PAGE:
Mike Lee becomes lone Republican to block bipartisan bill creating American Women's History Museum

The Utah Republican's move to block the museum comes on the 100th anniversary of women's suffrage

By Igor Derysh

Managing Editor

Published December 11, 2020 3:05PM (EST)

WASHINGTON, DC - AUGUST 05: Sen. Mike Lee (R-UT) arrives for a Senate Judiciary Committee hearing on "Oversight of the Crossfire Hurricane Investigation" on Capitol Hill on August 5, 2020 in Washington, DC.  (Photo by Erin Schaff-Pool/Getty Images)
WASHINGTON, DC - AUGUST 05: Sen. Mike Lee (R-UT) arrives for a Senate Judiciary Committee hearing on "Oversight of the Crossfire Hurricane Investigation" on Capitol Hill on August 5, 2020 in Washington, DC. (Photo by Erin Schaff-Pool/Getty Images)

After decades of calls for the creation of a National Museum of the American Latino and an American Women's History Museum as part of the Smithsonian Institution and months of bipartisan work, a lone Republican single-handedly torpedoed the measure — at least for now.

Sen. Mike Lee, R-Utah,  blocked a bipartisan effort to establish national museums for Latino and women's history on Thursday, triggering a heated debate on the Senate floor. Democrats and Republicans tried to establish the museums by unanimous consent, which allows any single senator to block the measure. 

Sen. Bob Menendez, D-N.J., and Sen. John Cornyn, R-Texas, tried to pass the legislation Thursday night to establish a museum dedicated to Latinos on the National Mall. "By creating a new museum in the Smithsonian Institution, we can honor American Latino contributions and highlight their stories for future generations," Cornyn said when he introduced the bill last year.

"I am not white or Black or Native American, I am Latino," Menendez said Thursday. "I am one in five Americans today. My grandchildren are one in four school children today. When we walk to the National Mall or when ... anyone walks to the National Mall, no one is inspired by the story of Latinos and Latinas in this country because that story is not being told."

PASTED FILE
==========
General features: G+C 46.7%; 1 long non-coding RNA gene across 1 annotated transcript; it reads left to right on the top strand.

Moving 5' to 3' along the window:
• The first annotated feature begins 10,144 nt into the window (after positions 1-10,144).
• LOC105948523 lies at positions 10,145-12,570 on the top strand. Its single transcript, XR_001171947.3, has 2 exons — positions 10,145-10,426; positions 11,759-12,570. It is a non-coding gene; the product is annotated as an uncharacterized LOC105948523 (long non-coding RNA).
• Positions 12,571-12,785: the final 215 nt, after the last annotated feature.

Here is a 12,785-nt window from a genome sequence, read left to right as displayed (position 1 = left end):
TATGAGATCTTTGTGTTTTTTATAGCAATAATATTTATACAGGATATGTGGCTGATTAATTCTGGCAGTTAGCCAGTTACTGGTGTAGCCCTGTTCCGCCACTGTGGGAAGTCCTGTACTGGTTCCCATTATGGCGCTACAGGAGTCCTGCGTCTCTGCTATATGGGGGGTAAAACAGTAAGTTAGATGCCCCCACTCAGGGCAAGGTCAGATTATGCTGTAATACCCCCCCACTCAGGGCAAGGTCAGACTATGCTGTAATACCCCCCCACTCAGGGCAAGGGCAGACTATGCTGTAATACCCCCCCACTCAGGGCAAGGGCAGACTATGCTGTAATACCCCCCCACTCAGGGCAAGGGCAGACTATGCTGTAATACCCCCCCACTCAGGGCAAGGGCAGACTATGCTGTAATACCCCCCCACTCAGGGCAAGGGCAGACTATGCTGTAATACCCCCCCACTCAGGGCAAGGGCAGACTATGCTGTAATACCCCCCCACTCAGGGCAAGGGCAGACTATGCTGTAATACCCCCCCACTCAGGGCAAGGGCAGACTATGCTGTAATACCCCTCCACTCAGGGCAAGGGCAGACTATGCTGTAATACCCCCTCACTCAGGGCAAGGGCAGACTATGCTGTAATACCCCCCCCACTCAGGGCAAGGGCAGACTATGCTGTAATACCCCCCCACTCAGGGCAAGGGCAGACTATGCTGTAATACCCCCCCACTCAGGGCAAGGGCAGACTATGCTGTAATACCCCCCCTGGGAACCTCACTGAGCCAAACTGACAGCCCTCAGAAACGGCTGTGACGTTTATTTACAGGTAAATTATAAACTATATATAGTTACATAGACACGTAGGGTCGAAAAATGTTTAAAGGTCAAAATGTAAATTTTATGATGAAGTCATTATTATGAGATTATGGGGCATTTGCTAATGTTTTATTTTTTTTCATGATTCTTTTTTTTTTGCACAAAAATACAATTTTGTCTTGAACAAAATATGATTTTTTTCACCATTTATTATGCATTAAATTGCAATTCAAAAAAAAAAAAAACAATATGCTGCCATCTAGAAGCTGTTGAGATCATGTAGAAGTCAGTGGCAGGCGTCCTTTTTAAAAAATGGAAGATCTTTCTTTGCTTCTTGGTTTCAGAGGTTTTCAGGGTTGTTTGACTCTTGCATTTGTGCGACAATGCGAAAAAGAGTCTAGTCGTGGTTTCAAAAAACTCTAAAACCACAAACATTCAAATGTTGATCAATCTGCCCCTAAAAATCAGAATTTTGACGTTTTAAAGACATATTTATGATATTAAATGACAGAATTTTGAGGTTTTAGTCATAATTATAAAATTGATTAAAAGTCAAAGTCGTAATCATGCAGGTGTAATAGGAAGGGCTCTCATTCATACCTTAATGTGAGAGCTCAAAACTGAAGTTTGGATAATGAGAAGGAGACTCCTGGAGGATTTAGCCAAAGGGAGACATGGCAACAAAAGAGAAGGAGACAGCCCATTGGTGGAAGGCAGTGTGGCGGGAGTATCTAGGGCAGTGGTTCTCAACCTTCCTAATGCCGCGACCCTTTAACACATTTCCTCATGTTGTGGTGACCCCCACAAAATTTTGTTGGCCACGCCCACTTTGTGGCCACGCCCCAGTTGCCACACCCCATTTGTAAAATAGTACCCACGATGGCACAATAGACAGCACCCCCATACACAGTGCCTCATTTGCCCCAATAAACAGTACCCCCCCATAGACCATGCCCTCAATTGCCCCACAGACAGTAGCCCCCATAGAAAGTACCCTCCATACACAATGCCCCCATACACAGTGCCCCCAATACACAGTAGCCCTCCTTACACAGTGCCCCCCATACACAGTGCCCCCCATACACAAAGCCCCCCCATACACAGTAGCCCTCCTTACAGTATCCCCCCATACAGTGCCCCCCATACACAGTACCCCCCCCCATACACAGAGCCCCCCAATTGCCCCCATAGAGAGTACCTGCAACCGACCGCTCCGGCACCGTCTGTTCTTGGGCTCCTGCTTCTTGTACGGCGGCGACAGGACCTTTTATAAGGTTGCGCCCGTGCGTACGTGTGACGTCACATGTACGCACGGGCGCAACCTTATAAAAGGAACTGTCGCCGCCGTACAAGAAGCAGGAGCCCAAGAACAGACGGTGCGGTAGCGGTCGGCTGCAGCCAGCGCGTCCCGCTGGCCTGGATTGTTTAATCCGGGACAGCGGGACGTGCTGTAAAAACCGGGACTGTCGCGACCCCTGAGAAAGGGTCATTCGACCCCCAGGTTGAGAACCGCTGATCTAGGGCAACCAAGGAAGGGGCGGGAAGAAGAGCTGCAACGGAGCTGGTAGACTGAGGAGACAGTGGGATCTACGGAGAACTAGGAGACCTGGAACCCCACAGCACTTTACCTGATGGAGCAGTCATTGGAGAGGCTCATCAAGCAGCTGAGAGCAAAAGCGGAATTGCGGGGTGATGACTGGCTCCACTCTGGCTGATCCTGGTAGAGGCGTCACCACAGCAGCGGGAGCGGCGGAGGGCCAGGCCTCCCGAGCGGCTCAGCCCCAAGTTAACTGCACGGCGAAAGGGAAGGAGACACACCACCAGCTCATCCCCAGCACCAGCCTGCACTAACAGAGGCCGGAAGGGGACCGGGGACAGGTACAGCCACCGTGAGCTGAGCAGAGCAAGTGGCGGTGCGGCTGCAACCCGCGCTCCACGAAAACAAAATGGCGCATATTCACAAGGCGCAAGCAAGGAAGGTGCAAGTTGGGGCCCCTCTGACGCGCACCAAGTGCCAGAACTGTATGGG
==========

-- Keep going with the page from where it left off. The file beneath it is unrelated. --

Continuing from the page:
But Lee argued that "the last thing we need is to further divide an already divided nation with an array of segregated, separate-but-equal museums for hyphenated identity groups."

"My objection to the creation of a new Smithsonian museum or series of museums based on group identity — what Theodore Roosevelt called hyphenated Americanism — is not a matter of budgetary or legislative technicalities," Lee said. "It's a matter of national unity and cultural inclusion."

Lee then launched into a soliloquy about "cancel" culture and critical race theory, a topic President Donald Trump has repeatedly harped on. "The so-called critical theory undergirding this movement does not celebrate diversity; it weaponizes diversity," he said. "It sharpens all those hyphens into so many knives and daggers. It has turned our college campuses into grievance pageants and loose Orwellian mobs to cancel anyone daring to express an original thought."

Lee's comments infuriated Menendez, who tore into the senator for blocking a measure with considerable support from both parties.

"I'm sorry," Menendez said. "Sixty million Latinos in this country are watching tonight because this is a much-expected moment. Univision, Telemundo, affiliates across the country, national organizations and others have been waiting for this moment — a moment that everybody in the Congress of the United States agrees to, except for one colleague."

The bill had already passed the House without objections and was unanimously approved by the Senate Rules Committee.